The poorest in Britain are still being left behind

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The Independent Online

We have grown accustomed to hearing that Britain is steadily growing richer. But while this may be true for the majority in this country, research that will be presented to the Rowntree Foundation's centenary conference today shows that thousands are being left behind.

The report by Donald Hirsh, special adviser to the Foundation, is a geographical analysis of poverty by council wards. It shows that 70 per cent of Britain's poorest children are concentrated in Manchester, London, Merseyside and Glasgow. Within these sprawling conurbations are to be found "concentrations of disadvantage" characterised by widespread drug abuse, crime and family breakdown. The children of these communities are born into a life of poverty, from which it is extremely difficult to escape. The vicious cycle of poverty thus rolls from generation to generation. Despite the fact that there have been countless Government initiatives to improve the quality of life in these areas over the years, they seem incapable of improvement. Some have found it hard to resist the conclusion that certain places are, in fact, beyond redemption.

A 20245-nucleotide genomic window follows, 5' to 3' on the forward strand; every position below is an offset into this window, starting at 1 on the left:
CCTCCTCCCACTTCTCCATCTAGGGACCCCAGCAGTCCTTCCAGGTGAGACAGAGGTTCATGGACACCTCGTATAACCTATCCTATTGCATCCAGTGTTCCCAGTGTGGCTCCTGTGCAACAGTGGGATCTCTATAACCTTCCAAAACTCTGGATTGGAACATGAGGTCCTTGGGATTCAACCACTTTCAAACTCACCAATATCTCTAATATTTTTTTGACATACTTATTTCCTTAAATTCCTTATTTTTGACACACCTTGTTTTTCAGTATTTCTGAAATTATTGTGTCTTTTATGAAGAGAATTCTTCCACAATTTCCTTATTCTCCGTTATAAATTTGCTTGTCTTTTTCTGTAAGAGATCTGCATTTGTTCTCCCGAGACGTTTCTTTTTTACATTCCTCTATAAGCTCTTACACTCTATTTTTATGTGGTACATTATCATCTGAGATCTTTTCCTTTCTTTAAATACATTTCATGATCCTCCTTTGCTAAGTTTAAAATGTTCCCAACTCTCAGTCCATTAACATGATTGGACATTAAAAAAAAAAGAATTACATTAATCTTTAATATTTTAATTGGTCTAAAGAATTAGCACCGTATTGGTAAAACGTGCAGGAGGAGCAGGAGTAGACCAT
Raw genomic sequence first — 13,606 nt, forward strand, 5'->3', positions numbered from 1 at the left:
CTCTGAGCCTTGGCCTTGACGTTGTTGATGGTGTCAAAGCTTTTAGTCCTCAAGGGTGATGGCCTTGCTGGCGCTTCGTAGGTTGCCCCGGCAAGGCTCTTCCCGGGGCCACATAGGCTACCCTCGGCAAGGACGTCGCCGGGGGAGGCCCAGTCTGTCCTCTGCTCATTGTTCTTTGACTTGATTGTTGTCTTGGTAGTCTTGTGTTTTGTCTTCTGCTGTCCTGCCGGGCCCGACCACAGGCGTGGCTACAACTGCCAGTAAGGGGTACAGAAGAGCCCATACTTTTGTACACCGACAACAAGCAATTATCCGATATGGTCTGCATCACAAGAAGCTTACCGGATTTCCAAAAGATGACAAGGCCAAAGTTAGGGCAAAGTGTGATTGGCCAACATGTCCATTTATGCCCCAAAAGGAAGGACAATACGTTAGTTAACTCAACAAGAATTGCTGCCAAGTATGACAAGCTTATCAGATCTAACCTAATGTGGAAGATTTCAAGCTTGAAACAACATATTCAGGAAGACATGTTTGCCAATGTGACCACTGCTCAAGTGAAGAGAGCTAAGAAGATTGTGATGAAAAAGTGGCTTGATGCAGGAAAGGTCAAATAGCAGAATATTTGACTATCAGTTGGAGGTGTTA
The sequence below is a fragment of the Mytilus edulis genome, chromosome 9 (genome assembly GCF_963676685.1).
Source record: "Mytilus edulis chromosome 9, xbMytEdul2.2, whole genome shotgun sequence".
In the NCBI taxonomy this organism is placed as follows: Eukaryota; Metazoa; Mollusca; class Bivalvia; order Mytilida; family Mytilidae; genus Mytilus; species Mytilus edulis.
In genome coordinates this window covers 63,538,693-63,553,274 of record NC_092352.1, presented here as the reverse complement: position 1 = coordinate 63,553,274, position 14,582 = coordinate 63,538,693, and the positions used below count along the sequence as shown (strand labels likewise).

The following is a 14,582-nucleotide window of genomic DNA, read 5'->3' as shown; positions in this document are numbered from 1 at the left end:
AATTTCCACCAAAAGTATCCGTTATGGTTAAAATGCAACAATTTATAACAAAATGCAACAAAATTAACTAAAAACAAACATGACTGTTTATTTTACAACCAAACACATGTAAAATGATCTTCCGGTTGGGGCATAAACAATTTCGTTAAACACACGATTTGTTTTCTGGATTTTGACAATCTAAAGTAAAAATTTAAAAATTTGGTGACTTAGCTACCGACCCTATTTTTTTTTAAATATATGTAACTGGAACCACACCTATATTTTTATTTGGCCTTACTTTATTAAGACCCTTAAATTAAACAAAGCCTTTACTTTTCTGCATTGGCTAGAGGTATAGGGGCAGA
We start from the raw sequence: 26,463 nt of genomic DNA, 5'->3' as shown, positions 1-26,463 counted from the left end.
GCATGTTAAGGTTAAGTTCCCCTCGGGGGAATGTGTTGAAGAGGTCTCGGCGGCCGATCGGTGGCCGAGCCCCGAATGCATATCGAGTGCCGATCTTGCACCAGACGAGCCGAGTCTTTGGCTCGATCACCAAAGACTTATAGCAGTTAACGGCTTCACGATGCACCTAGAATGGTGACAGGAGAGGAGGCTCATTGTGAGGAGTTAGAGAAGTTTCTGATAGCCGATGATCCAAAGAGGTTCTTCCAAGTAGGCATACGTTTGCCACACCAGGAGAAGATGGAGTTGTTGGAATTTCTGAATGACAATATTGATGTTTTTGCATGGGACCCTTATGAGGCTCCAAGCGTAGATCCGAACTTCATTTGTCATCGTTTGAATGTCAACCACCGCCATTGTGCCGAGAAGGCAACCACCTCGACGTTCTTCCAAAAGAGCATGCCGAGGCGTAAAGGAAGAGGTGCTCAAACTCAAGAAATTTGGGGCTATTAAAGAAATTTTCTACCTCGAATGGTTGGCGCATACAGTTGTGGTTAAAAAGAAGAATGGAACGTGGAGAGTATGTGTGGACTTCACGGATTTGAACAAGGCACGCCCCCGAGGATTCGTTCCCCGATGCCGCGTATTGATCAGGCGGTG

The existence of such enclaves of misery is well known. But a striking finding in the report is that the poorest 10 to 20 per cent of the population have seen little or no improvement in their real incomes for a generation. This is despite the fact that, on average, Britons are now about 50 per cent better off than they were in 1980. The poor, and the children of the poor, are not sharing in our nation's increasing prosperity.

The report makes it clear that it will be impossible for the Government to attain its goal of halving child poverty unless it can find a way to improve life in Britain's most deprived areas. The pledge to reduce child poverty is one of Gordon Brown's political mantras. Yet, as this report shows, despite seven years of a Labour government and repeated Treasury-sponsored interventions, the most wretched layer of society remains just as poor as it has been in decades. Mr Brown can, of course, point to his successes since becoming Chancellor. But, even so, he will find it difficult to evade the charge that Britain in 2004 is still very much two economic nations: one of growing wealth and one of perpetual poverty.